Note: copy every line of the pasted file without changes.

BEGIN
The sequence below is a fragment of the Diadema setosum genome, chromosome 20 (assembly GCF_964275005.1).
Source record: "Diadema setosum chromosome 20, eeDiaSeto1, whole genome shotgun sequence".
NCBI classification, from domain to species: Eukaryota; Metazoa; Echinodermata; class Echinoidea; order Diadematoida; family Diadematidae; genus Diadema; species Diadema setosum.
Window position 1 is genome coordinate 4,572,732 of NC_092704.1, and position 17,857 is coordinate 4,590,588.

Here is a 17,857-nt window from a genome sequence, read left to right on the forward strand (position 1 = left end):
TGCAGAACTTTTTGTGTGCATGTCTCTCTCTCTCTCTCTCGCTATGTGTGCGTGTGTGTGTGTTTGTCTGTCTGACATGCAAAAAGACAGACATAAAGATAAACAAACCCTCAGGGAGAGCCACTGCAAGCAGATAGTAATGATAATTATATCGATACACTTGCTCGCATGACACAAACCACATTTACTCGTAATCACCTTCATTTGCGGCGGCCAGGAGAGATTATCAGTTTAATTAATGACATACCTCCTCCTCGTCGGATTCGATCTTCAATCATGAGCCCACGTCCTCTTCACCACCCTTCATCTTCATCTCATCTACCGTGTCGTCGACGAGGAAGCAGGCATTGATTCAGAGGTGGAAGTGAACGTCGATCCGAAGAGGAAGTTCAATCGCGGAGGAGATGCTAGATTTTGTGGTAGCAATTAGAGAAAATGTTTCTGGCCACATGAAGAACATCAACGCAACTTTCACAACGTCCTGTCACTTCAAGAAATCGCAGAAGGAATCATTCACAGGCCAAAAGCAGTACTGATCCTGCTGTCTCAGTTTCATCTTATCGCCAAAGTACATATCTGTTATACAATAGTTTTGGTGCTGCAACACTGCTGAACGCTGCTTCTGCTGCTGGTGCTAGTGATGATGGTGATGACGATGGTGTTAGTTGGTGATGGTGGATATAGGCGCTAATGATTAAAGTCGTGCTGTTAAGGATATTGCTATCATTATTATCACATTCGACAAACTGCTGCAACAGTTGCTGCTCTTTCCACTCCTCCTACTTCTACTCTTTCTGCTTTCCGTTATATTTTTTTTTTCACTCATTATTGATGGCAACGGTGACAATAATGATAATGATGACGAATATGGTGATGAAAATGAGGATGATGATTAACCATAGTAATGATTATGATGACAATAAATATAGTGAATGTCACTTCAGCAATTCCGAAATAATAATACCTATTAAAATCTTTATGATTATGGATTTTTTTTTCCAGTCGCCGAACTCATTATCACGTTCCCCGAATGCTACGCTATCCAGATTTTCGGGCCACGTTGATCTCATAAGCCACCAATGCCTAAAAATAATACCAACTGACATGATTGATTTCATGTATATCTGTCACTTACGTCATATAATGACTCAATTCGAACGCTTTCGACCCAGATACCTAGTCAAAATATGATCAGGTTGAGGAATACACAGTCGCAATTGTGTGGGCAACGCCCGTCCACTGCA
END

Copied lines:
The sequence below is a fragment of the Diadema setosum genome, chromosome 20 (assembly GCF_964275005.1).
Source record: "Diadema setosum chromosome 20, eeDiaSeto1, whole genome shotgun sequence".
NCBI classification, from domain to species: Eukaryota; Metazoa; Echinodermata; class Echinoidea; order Diadematoida; family Diadematidae; genus Diadema; species Diadema setosum.
Window position 1 is genome coordinate 4,572,732 of NC_092704.1, and position 17,857 is coordinate 4,590,588.

Here is a 17,857-nt window from a genome sequence, read left to right on the forward strand (position 1 = left end):
TGCAGAACTTTTTGTGTGCATGTCTCTCTCTCTCTCTCTCGCTATGTGTGCGTGTGTGTGTGTTTGTCTGTCTGACATGCAAAAAGACAGACATAAAGATAAACAAACCCTCAGGGAGAGCCACTGCAAGCAGATAGTAATGATAATTATATCGATACACTTGCTCGCATGACACAAACCACATTTACTCGTAATCACCTTCATTTGCGGCGGCCAGGAGAGATTATCAGTTTAATTAATGACATACCTCCTCCTCGTCGGATTCGATCTTCAATCATGAGCCCACGTCCTCTTCACCACCCTTCATCTTCATCTCATCTACCGTGTCGTCGACGAGGAAGCAGGCATTGATTCAGAGGTGGAAGTGAACGTCGATCCGAAGAGGAAGTTCAATCGCGGAGGAGATGCTAGATTTTGTGGTAGCAATTAGAGAAAATGTTTCTGGCCACATGAAGAACATCAACGCAACTTTCACAACGTCCTGTCACTTCAAGAAATCGCAGAAGGAATCATTCACAGGCCAAAAGCAGTACTGATCCTGCTGTCTCAGTTTCATCTTATCGCCAAAGTACATATCTGTTATACAATAGTTTTGGTGCTGCAACACTGCTGAACGCTGCTTCTGCTGCTGGTGCTAGTGATGATGGTGATGACGATGGTGTTAGTTGGTGATGGTGGATATAGGCGCTAATGATTAAAGTCGTGCTGTTAAGGATATTGCTATCATTATTATCACATTCGACAAACTGCTGCAACAGTTGCTGCTCTTTCCACTCCTCCTACTTCTACTCTTTCTGCTTTCCGTTATATTTTTTTTTTCACTCATTATTGATGGCAACGGTGACAATAATGATAATGATGACGAATATGGTGATGAAAATGAGGATGATGATTAACCATAGTAATGATTATGATGACAATAAATATAGTGAATGTCACTTCAGCAATTCCGAAATAATAATACCTATTAAAATCTTTATGATTATGGATTTTTTTTTCCAGTCGCCGAACTCATTATCACGTTCCCCGAATGCTACGCTATCCAGATTTTCGGGCCACGTTGATCTCATAAGCCACCAATGCCTAAAAATAATACCAACTGACATGATTGATTTCATGTATATCTGTCACTTACGTCATATAATGACTCAATTCGAACGCTTTCGACCCAGATACCTAGTCAAAATATGATCAGGTTGAGGAATACACAGTCGCAATTGTGTGGGCAACGCCCGTCCACTGCA